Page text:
This one is hard for people. It was and continues to be hard for us. There are things you have at home that you just don’t take with you on the road. It’s impractical and unnecessary but it’s something that you likely wouldn’t go without if you were living at home or going on a short vacation. For me, it was a wide range of outfit options, makeup choices, and hair products.
I love doing my hair and makeup in the morning, playing with clothing combinations and picking a different lipstick every day. But it’s just not practical. There are even items of clothing I’d wear frequently that were impractical to bring (like my oversized wool sweater that would take up half of my bag if I had brought it along). I left my curling wand and straightener and blow dryer behind. I don’t have cute dresses or outfits that I dawn for special occasions and I can’t just pick up something cute whenever I want, because everything costs both money and precious real estate in my bag.
For Matt, the creature comforts were more significant. He didn’t get to bring a lot of items. Mostly tech-related. He had a desk, and monitors, a work chair, desk lamps, and fancy bulky headphones, a fancy mouse and several other peripherals that made his work zone extra comfy and cool. He gave up his Wacom drawing tablet and our King sized bed…. (This was a bigger deal for him than for me).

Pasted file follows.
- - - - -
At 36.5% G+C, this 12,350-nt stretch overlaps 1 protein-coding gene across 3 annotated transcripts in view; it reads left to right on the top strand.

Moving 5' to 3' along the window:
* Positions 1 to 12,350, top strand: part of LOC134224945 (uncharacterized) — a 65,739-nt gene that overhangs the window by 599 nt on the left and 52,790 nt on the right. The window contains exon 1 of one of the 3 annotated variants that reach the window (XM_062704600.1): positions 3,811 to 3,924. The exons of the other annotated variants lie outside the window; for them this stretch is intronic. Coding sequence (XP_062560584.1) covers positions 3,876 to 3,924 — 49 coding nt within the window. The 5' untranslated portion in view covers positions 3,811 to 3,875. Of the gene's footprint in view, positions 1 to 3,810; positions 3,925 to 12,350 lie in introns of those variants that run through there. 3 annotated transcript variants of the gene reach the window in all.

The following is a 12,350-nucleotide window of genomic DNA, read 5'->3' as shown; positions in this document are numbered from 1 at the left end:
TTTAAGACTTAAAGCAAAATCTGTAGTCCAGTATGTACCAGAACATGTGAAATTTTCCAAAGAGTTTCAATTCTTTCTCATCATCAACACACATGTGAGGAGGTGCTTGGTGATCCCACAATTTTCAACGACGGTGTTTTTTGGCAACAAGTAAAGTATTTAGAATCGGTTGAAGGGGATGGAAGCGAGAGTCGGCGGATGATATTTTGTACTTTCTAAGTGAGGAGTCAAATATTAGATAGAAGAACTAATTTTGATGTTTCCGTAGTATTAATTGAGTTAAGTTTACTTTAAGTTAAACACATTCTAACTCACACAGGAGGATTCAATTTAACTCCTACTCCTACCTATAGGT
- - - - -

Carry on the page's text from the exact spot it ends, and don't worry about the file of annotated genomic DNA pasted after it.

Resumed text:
But the trade-off for all these things is an extraordinary life. While there are moments where we both wish we were waking up in our comfy Tempur pedic mattress, for the most part, that feeling goes away once we look out the window and see the Eiffel Tower, or overlook the vast green and purple rolling landscape of the Scottish Countryside.
In my experience, unless you are independently wealthy (Which like if you are good for you! Also would you like to adopt two 28-year-olds?) the best way to travel is to travel light. Not only for comfort but for the expense. At the end of the day keep your eye on the prize? Are you going to Paris to maintain the environment you left? No, you’re going to EXPERIENCE PARIS! So let the experiences happen to you. Changing our mindset to focus on the places around us, rather than the things we own is what allows us to travel full time. It’s a choice of simplicity. The trade-off for which is an extraordinary life.